The U.S. Navy confirmed Thursday that 416 crew members onboard the USS Theodore Roosevelt, a U.S. Navy aircraft carrier docked in Guam, have now tested positive for the coronavirus. The number of confirmed cases jumped by 130 people in one day with more than 1,000 tests still pending.
On Wednesday, the Navy released a statement that said 93% of the crew had been tested for, the disease caused by the coronavirus, resulting in 2,588 negative and 286 positive results. Over 2,000 sailors on the ship were subsequently moved to a base on the island, which is a U.S. territory.
"As testing continues, the ship will keep enough Sailors on board to sustain essential services and sanitize the ship in port. There have been zero hospitalizations," the Navy said Wednesday. The next day, one sailor was transferred to a hospital and put under intensive care, according to the Navy.
Pentagon officials warned Thursday that the ship's outbreak will not be an isolated incident for the Navy, The Associated Press reports. "It's not a good idea to think that the Teddy Roosevelt is a one-of-a-kind issue," said General John Hyten, vice chairman of the Joint Chiefs of Staff. "We have too many ships at sea. ... To think that it will never happen again is not a good way to plan."
The USS Roosevelt still has 1,164 pending coronavirus tests, according to Hyten.
At the same briefing, Deputy Secretary of Defense David Norquist told reporters the Defense Department understands that the coronavirus could be a long-term problem in the military, and said that some ships may have to quarantine before they deploy.
"We're going to need to change and adapt because even over the coming months, the virus isn't going to go away," Norquist said. "We're going to have to be able to operate in a COVID environment."
The situation on board the USS Theodore Roosevelt first gained attention after its captain, Brett Crozier, went outside his chain of command and sent a memo to more than 20 people pleading for help, and describing the carrier's dire conditions — when only dozens of sailors had tested positive. That memo quickly made its way to The San Francisco Chronicle, which first reported the story on March 31.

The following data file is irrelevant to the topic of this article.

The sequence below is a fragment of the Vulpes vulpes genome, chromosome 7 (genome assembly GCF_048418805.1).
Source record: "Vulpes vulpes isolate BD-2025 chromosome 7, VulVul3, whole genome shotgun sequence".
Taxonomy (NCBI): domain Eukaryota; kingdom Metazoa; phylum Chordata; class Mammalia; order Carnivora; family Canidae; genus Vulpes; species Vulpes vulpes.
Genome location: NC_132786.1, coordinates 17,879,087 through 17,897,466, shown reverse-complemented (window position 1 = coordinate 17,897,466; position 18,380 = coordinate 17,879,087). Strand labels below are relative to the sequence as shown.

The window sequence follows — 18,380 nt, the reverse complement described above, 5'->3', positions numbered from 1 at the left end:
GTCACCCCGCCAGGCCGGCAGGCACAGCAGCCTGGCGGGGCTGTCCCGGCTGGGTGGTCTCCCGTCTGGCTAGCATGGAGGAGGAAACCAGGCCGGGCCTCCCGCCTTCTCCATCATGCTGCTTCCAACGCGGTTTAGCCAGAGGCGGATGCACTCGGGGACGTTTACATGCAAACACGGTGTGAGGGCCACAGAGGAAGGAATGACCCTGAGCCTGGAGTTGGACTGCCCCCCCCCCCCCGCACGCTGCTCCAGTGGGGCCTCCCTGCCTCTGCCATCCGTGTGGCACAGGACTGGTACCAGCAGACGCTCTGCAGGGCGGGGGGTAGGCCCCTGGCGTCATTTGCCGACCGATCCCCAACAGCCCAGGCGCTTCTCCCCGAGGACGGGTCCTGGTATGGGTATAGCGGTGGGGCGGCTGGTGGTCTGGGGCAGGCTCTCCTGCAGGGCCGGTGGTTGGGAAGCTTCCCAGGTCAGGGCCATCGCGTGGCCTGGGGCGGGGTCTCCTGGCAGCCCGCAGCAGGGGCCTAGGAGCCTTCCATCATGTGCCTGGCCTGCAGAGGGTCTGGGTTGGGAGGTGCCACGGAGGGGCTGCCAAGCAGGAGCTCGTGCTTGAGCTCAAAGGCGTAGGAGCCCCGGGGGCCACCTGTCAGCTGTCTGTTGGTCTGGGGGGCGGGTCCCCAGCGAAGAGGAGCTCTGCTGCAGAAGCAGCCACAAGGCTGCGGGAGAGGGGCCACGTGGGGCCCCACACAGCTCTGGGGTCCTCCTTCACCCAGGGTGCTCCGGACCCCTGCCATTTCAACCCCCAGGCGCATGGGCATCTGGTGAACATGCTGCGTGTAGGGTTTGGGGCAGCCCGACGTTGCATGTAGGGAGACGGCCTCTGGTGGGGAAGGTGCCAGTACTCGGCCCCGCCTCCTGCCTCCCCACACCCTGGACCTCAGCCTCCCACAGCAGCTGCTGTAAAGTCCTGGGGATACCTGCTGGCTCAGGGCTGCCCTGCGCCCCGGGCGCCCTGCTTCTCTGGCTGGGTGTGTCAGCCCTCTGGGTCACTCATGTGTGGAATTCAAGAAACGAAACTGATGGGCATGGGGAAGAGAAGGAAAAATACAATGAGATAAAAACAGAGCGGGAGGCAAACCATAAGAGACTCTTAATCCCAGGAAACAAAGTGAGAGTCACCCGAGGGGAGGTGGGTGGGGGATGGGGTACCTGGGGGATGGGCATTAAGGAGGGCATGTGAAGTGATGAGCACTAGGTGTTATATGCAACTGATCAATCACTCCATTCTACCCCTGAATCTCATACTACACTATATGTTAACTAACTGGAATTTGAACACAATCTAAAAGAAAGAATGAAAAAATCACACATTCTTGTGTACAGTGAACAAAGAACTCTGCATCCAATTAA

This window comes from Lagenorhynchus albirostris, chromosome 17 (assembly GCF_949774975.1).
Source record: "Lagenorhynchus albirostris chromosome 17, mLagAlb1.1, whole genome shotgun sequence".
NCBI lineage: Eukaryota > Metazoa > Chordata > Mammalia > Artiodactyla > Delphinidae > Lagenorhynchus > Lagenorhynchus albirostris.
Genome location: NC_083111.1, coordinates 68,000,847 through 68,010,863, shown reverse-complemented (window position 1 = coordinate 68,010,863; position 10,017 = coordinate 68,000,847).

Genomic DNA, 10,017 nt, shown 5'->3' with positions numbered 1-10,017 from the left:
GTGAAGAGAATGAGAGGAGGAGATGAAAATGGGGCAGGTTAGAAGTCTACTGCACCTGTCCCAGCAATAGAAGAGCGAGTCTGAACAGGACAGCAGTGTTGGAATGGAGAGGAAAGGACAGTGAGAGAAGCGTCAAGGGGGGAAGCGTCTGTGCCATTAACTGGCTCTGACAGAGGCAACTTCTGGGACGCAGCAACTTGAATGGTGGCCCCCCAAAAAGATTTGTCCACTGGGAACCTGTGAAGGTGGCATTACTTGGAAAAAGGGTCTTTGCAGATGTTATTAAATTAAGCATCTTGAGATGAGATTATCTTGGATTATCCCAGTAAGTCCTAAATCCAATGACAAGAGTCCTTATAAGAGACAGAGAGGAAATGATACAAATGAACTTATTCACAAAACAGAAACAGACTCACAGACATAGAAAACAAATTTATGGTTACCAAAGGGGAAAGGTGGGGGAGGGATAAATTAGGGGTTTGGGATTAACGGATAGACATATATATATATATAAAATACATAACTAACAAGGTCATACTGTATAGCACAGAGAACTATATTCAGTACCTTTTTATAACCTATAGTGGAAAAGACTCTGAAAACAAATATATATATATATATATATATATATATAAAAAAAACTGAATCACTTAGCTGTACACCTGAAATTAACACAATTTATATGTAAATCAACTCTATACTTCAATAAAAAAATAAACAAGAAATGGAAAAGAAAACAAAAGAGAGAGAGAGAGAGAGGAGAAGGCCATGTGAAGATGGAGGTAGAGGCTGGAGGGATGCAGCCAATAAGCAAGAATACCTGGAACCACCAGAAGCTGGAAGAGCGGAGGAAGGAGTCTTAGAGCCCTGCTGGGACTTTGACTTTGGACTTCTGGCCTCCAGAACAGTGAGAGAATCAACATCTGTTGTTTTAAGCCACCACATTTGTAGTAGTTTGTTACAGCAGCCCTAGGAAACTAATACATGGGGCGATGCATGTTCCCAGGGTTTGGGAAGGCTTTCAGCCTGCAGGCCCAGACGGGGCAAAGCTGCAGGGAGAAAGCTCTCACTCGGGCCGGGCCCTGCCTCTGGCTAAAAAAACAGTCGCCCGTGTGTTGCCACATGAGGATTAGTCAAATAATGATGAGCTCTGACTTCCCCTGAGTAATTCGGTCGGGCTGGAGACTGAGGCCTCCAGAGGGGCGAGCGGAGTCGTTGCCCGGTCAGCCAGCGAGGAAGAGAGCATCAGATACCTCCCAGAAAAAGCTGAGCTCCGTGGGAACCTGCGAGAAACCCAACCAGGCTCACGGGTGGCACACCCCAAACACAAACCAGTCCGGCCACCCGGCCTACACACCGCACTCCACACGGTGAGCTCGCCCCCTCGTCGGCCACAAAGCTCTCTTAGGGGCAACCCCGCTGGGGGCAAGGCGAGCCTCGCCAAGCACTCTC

In his memo, Crozier suggested that most of the 4,000 crew members on board should be removed from the ship and put into 14-day individual quarantines, in keeping with the CDC's recommended guidelines for preventing infection. "We are not at war. Sailors do not need to die," he wrote. "If we do not act now, we are failing to take care of our most trusted asset — our Sailors."
Crozier was later relieved of his command by the Navy. Acting secretary of the Navy, Thomas Modly, said he fired Crozier after losing confidence in his ability to lead under the stress of dealing with the viral outbreak. Modly went on to harshly criticize Crozier in front of his crew.
In an address obtained by The Chronicle and the website Task & Purpose, Modly can be heard telling sailors that Crozier was either " " to lead the ship if he thought an alarming memo he circulated wouldn't become public.
However,on Tuesday, one day after the recording of him disparaging the ousted captain became public.
Crozier's crew cheered him as he left the ship after being fired.